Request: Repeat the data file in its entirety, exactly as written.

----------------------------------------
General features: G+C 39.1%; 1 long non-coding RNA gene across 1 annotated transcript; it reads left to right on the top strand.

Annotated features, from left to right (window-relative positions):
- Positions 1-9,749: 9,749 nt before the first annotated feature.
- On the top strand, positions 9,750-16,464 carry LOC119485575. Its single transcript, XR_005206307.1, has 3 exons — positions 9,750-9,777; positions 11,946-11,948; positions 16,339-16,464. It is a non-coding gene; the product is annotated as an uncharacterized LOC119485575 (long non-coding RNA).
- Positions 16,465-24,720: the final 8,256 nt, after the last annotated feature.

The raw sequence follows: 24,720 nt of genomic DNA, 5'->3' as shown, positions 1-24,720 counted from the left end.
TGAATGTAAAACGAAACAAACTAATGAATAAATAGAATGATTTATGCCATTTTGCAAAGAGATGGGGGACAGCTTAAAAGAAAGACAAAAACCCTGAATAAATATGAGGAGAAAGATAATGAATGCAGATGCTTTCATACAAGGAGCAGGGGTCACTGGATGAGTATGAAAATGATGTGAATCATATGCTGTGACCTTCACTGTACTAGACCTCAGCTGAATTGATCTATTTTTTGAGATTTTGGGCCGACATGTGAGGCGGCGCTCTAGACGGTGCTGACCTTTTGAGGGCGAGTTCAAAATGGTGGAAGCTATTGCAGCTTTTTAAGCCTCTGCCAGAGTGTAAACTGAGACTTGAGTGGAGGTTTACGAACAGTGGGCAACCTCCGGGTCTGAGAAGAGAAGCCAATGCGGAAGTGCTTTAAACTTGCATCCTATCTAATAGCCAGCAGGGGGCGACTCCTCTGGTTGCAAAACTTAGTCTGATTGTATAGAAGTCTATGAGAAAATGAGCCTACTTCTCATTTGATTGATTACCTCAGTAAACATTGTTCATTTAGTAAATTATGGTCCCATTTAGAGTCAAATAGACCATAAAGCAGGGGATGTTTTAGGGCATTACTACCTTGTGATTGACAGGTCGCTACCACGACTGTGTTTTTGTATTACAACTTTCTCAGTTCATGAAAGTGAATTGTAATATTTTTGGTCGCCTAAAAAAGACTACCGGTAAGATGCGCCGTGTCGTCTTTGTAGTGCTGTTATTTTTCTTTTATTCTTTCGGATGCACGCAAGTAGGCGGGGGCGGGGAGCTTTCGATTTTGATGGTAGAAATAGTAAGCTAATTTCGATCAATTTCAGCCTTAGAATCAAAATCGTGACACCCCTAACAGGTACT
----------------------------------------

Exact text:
General features: G+C 39.1%; 1 long non-coding RNA gene across 1 annotated transcript; it reads left to right on the top strand.

Annotated features, from left to right (window-relative positions):
- Positions 1-9,749: 9,749 nt before the first annotated feature.
- On the top strand, positions 9,750-16,464 carry LOC119485575. Its single transcript, XR_005206307.1, has 3 exons — positions 9,750-9,777; positions 11,946-11,948; positions 16,339-16,464. It is a non-coding gene; the product is annotated as an uncharacterized LOC119485575 (long non-coding RNA).
- Positions 16,465-24,720: the final 8,256 nt, after the last annotated feature.

The raw sequence follows: 24,720 nt of genomic DNA, 5'->3' as shown, positions 1-24,720 counted from the left end.
TGAATGTAAAACGAAACAAACTAATGAATAAATAGAATGATTTATGCCATTTTGCAAAGAGATGGGGGACAGCTTAAAAGAAAGACAAAAACCCTGAATAAATATGAGGAGAAAGATAATGAATGCAGATGCTTTCATACAAGGAGCAGGGGTCACTGGATGAGTATGAAAATGATGTGAATCATATGCTGTGACCTTCACTGTACTAGACCTCAGCTGAATTGATCTATTTTTTGAGATTTTGGGCCGACATGTGAGGCGGCGCTCTAGACGGTGCTGACCTTTTGAGGGCGAGTTCAAAATGGTGGAAGCTATTGCAGCTTTTTAAGCCTCTGCCAGAGTGTAAACTGAGACTTGAGTGGAGGTTTACGAACAGTGGGCAACCTCCGGGTCTGAGAAGAGAAGCCAATGCGGAAGTGCTTTAAACTTGCATCCTATCTAATAGCCAGCAGGGGGCGACTCCTCTGGTTGCAAAACTTAGTCTGATTGTATAGAAGTCTATGAGAAAATGAGCCTACTTCTCATTTGATTGATTACCTCAGTAAACATTGTTCATTTAGTAAATTATGGTCCCATTTAGAGTCAAATAGACCATAAAGCAGGGGATGTTTTAGGGCATTACTACCTTGTGATTGACAGGTCGCTACCACGACTGTGTTTTTGTATTACAACTTTCTCAGTTCATGAAAGTGAATTGTAATATTTTTGGTCGCCTAAAAAAGACTACCGGTAAGATGCGCCGTGTCGTCTTTGTAGTGCTGTTATTTTTCTTTTATTCTTTCGGATGCACGCAAGTAGGCGGGGGCGGGGAGCTTTCGATTTTGATGGTAGAAATAGTAAGCTAATTTCGATCAATTTCAGCCTTAGAATCAAAATCGTGACACCCCTAACAGGTACT